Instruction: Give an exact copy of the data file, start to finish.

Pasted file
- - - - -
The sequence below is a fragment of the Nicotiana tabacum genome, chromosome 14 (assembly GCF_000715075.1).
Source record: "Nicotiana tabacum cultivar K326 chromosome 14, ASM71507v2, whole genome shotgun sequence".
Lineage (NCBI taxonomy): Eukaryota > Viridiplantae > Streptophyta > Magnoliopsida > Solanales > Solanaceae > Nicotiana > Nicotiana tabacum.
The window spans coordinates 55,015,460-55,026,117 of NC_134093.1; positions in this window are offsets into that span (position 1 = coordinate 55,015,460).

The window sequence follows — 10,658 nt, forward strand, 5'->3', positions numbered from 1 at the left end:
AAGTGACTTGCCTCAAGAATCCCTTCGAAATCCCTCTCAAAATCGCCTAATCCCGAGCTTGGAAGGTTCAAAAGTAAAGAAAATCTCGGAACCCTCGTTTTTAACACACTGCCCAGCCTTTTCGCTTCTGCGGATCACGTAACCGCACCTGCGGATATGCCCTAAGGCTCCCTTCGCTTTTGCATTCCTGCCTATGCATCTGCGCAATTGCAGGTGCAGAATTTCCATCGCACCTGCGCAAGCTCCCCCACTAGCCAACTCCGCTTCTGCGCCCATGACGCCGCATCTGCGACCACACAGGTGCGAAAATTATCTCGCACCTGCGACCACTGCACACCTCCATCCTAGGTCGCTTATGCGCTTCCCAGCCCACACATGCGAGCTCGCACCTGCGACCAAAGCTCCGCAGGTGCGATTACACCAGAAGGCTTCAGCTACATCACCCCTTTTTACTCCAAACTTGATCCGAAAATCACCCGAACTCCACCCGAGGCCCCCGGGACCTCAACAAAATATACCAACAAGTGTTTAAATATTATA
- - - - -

The sequence below is a fragment of the Nicotiana tabacum genome, chromosome 14 (assembly GCF_000715075.1).
Source record: "Nicotiana tabacum cultivar K326 chromosome 14, ASM71507v2, whole genome shotgun sequence".
Lineage (NCBI taxonomy): Eukaryota > Viridiplantae > Streptophyta > Magnoliopsida > Solanales > Solanaceae > Nicotiana > Nicotiana tabacum.
The window spans coordinates 55,015,460-55,026,117 of NC_134093.1; positions in this window are offsets into that span (position 1 = coordinate 55,015,460).

The window sequence follows — 10,658 nt, forward strand, 5'->3', positions numbered from 1 at the left end:
AAGTGACTTGCCTCAAGAATCCCTTCGAAATCCCTCTCAAAATCGCCTAATCCCGAGCTTGGAAGGTTCAAAAGTAAAGAAAATCTCGGAACCCTCGTTTTTAACACACTGCCCAGCCTTTTCGCTTCTGCGGATCACGTAACCGCACCTGCGGATATGCCCTAAGGCTCCCTTCGCTTTTGCATTCCTGCCTATGCATCTGCGCAATTGCAGGTGCAGAATTTCCATCGCACCTGCGCAAGCTCCCCCACTAGCCAACTCCGCTTCTGCGCCCATGACGCCGCATCTGCGACCACACAGGTGCGAAAATTATCTCGCACCTGCGACCACTGCACACCTCCATCCTAGGTCGCTTATGCGCTTCCCAGCCCACACATGCGAGCTCGCACCTGCGACCAAAGCTCCGCAGGTGCGATTACACCAGAAGGCTTCAGCTACATCACCCCTTTTTACTCCAAACTTGATCCGAAAATCACCCGAACTCCACCCGAGGCCCCCGGGACCTCAACAAAATATACCAACAAGTGTTTAAATATTATA